saw this at design observer -
Here's the general article about the photo sharing website, Flickr. Then, the 'Group Photo pool' known as squaredcircle. This is pretty amazing. There are, as I write, more than 12,600 photos tagged as 'squaredcircle' in Flickr. This is the first time I am tempted to join in to some thing like this. I'd like to put some cropped photos of rose window images in there. I've already seen one image from a stained glass window, though it's just a close up detail of a standard off-the-shelf jewel in a panel.
I've lived in St. Louis for about six months now and didn't hear a thing about this. Just too too bizarre.
Windows -- stained glass windows, to be precise -- commenced crowding the crime maps at Caruso's South Patrol Division this past summer. Joining wrought iron, terra cotta, fireplace mantels, even the black metal stars affixed to earthquake bolts, glass had seemingly become the latest architectural object St. Louis thieves had found they could pop and peddle.
Recently called to my attention - an article on Maurice Sendak in the New York Times on a show at the Jewish Museum in NYC. With luck I'll be able to see the show. I have seen a few other shows with Sendak's artwork. I went to the Morgan Library some years ago and saw artwork for the book Dear Mili. Really amazing though I liked the simple storyboard drawings better then the ornate detailed final artwork. I have been to the Rosenbach Library, which is the offical repository for his artwork. This was years ago and they did not have much on display. Still, the musem is a very good small treasure. I hope it still retains its small museum charm with the recent expansion.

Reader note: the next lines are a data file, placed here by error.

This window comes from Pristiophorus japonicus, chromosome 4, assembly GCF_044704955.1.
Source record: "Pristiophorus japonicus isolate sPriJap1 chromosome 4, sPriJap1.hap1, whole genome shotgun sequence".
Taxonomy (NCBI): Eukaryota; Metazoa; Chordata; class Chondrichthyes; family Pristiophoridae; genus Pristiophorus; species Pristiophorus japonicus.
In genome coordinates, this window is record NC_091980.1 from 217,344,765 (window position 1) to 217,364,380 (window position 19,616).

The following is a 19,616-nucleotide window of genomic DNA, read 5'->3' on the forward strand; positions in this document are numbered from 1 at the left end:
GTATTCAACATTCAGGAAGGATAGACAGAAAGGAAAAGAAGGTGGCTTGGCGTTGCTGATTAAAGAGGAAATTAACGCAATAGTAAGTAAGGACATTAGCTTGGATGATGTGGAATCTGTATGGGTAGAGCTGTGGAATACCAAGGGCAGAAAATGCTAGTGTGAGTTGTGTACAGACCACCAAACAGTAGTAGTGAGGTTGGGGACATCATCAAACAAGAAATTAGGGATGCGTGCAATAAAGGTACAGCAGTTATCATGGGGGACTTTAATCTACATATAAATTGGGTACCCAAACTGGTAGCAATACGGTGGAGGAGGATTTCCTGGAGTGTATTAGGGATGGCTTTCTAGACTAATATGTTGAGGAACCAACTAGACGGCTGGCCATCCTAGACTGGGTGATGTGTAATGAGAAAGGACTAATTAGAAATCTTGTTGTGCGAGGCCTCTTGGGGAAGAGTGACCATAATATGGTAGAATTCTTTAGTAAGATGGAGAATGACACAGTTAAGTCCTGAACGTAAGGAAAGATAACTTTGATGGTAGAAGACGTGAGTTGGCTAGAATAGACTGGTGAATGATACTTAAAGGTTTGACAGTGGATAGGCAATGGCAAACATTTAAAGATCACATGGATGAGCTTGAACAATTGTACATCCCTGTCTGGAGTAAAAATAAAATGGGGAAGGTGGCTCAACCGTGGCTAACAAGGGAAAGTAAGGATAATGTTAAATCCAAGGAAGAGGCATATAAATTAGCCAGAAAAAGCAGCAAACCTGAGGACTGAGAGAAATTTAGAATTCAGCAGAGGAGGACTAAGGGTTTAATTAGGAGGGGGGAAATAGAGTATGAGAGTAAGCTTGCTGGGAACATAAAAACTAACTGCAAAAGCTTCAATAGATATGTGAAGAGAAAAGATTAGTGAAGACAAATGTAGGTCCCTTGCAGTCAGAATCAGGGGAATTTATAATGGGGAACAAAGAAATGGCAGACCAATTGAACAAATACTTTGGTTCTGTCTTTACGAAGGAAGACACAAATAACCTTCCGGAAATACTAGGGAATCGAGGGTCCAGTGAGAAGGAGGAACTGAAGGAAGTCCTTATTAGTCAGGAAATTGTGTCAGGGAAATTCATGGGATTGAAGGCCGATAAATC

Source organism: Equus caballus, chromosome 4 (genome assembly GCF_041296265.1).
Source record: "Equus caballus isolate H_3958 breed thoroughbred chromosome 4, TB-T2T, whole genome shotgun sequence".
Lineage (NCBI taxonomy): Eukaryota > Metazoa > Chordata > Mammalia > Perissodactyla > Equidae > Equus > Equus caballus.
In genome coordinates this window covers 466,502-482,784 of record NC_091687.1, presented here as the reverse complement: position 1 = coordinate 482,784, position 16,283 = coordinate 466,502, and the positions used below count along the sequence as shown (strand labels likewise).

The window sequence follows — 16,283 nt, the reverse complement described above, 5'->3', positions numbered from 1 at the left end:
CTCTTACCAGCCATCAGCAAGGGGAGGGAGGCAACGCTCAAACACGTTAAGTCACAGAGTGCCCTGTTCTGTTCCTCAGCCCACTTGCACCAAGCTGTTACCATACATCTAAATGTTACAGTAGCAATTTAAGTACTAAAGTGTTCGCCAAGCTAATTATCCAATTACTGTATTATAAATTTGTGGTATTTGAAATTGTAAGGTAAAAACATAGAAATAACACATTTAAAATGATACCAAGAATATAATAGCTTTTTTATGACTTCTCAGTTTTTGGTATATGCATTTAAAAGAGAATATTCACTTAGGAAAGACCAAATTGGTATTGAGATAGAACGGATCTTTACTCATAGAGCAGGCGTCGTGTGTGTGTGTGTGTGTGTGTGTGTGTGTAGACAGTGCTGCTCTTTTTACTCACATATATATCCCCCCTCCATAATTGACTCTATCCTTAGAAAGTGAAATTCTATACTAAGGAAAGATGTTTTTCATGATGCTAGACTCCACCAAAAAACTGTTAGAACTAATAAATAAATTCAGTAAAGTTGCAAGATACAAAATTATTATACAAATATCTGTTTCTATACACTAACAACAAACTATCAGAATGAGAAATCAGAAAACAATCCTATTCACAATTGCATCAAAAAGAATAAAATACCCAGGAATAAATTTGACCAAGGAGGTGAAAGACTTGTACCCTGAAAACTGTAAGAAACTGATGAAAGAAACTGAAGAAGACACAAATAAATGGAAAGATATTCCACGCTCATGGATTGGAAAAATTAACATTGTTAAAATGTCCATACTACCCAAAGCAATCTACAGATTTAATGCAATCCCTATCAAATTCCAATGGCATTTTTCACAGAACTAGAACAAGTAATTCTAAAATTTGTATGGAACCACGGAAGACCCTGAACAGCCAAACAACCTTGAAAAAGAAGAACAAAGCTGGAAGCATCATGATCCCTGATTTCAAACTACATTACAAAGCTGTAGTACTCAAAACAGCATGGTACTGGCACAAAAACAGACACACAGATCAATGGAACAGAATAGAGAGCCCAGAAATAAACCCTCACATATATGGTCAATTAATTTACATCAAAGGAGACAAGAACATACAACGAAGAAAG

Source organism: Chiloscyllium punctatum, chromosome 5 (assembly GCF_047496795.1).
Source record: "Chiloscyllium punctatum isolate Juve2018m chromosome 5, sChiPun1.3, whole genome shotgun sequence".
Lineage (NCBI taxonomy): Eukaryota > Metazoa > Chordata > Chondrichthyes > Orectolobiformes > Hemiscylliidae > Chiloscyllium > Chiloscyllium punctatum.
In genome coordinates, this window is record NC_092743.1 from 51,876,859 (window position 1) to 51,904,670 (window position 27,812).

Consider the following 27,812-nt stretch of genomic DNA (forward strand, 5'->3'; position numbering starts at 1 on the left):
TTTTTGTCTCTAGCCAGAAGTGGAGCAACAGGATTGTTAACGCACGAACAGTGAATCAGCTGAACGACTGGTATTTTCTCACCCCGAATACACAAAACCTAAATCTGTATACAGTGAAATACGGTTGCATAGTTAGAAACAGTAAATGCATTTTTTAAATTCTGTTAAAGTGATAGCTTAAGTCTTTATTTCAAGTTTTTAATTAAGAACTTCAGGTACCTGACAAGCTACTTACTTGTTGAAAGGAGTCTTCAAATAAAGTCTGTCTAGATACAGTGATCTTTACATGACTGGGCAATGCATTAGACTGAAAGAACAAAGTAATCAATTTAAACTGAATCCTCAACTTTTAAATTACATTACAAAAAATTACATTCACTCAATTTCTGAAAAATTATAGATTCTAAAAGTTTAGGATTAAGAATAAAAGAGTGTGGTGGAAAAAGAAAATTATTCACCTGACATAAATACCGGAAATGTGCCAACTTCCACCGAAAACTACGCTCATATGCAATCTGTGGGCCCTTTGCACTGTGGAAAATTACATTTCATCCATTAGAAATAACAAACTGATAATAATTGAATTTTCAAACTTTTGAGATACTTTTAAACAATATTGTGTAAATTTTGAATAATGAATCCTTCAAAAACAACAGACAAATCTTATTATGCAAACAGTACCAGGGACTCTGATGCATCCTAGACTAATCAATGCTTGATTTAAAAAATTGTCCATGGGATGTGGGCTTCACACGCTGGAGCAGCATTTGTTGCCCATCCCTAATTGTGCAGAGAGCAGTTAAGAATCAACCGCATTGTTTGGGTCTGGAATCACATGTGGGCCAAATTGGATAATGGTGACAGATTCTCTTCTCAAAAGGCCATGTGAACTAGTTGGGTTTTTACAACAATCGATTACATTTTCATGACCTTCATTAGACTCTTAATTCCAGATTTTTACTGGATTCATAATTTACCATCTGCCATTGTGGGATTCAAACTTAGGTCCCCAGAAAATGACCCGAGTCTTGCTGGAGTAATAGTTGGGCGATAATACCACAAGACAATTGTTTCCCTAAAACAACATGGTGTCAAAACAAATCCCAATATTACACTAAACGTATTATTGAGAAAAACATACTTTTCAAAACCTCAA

About a month ago I visited St. Mark's Episcopal, the first church in St. Louis to be built in the modern style. Basically, Art Deco design. Very striking. The windows were designed by Robert Harmon and made at the Frei studios of St. Louis in 1939.
All the windows are tall and narrow with a stylized image of Christ at the top leading down to different symbols for that particular window. The colors throughout feature this nearly monochromatic shift from white to lavender to variations of middle blue. A very difficult range of colors to make work with - and here it works very well.
The image at the bottom of this window is something of an in joke - as the architects were named Dunn and Nagel, German for hammer and nail. The theme for the window is 'cooperatively working together'.
The leads are wide. The vertical lead in the upper center area of the photograph is about 1.5" wide. The majority are about 3/4" wide. Much wider than usual for stained glass. If you look closely you'll see this is the head and hand of the figure at the bottom of the Dunn and Nagel window holding the nail.
A deco lion, symbol of St. Mark.
There is a strong element of social justice in these windows. The one below is sited most often with its references to labor exploitation and racial prejudice. Highly unusual in stained glass.